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Fort Ticonderoga

Three years ago we were asked to trek up to Fort Ticonderoga to examine the deteriorating fort walls. Originally built in the mid-18th century, the fort overlooks Lakes Champlain and was a strategic stronghold for various armies. The barracks and defensive constructions fell apart or were dismantled over the years, but in 1908 the fort was rebuilt following the original construction techniques. The fort is rectangular with four bastions, one at each corner. Two demi-lunes protect the landward faces to the north and west; these are separate triangular bastions connected via raised bridges to the main parade ground.

The fort walls are two to three feet thick, composed of outer wythes of stone set in mortar and an inner fill of fine rubble. The terreplein sits on barrel vaults spanning between the walls. Theoretically, the terreplein is sloped for drainage and water that runs into the walls escapes through weep holes and drips down the face of the wall. When we took a look in 2020, many walls of the demi-lunes and main curtain walls had suffered partial collapse. Water infiltrating the wall had washed out the mortar and the walls’ rubble infill, meaning there was nothing left to anchor the outer wythe of stones and they began to fall out. Freeze-thaw cycles quickened this process, the expansive ice trapped in voids in the wall pushing the stones out. In some areas this was just a few stones; in others, wide swaths of the wall were now gaping open. This failure leaves only one unstable wythe of stones behind and it was evident that immediate rebuilding was necessary. As we developed repair details for the work, conditions worsened. The extent of the partial wall collapse had notably spread when we revisited this summer.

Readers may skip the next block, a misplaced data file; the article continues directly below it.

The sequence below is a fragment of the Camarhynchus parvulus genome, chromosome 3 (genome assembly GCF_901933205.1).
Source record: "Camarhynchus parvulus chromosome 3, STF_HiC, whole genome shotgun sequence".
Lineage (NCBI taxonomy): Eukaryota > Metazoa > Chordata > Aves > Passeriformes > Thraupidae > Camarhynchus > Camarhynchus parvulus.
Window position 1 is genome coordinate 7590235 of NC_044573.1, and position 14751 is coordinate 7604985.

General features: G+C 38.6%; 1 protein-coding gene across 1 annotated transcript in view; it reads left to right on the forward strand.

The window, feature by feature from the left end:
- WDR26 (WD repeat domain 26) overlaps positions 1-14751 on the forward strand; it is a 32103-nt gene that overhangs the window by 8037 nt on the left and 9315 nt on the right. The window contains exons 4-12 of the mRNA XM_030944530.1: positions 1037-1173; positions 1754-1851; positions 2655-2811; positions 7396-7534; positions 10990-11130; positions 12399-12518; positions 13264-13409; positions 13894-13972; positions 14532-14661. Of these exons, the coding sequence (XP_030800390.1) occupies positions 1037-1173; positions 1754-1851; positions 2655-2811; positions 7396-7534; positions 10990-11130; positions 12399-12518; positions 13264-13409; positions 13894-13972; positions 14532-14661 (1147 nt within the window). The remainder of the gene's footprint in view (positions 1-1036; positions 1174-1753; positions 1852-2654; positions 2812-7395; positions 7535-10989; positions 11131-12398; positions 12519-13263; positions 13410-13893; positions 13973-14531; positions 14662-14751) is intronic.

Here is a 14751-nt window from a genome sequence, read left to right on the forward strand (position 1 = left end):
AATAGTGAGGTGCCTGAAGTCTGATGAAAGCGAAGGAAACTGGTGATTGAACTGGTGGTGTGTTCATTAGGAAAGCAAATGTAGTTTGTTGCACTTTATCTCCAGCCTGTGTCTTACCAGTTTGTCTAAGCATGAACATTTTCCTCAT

It was decided that the scope of the current work would pertain to the north demi-lune. We developed a repair sequence: insert stainless steel through-ties to hold in place a wire mesh over the remaining rubble infill. This would keep it in place and provide a small amount of tensile strength against movement out of plane. Then rebuild the outer wythe of the wall. Finally, with shoring in place to combat hydrostatic pressure, the wall would be grouted to replace the rubble fill and solidify the wall. In areas where the veneer stone has not yet fallen out, ties would be inserted and the wall would be repointed and grouted. The repair work began earlier this year and is progressing nicely.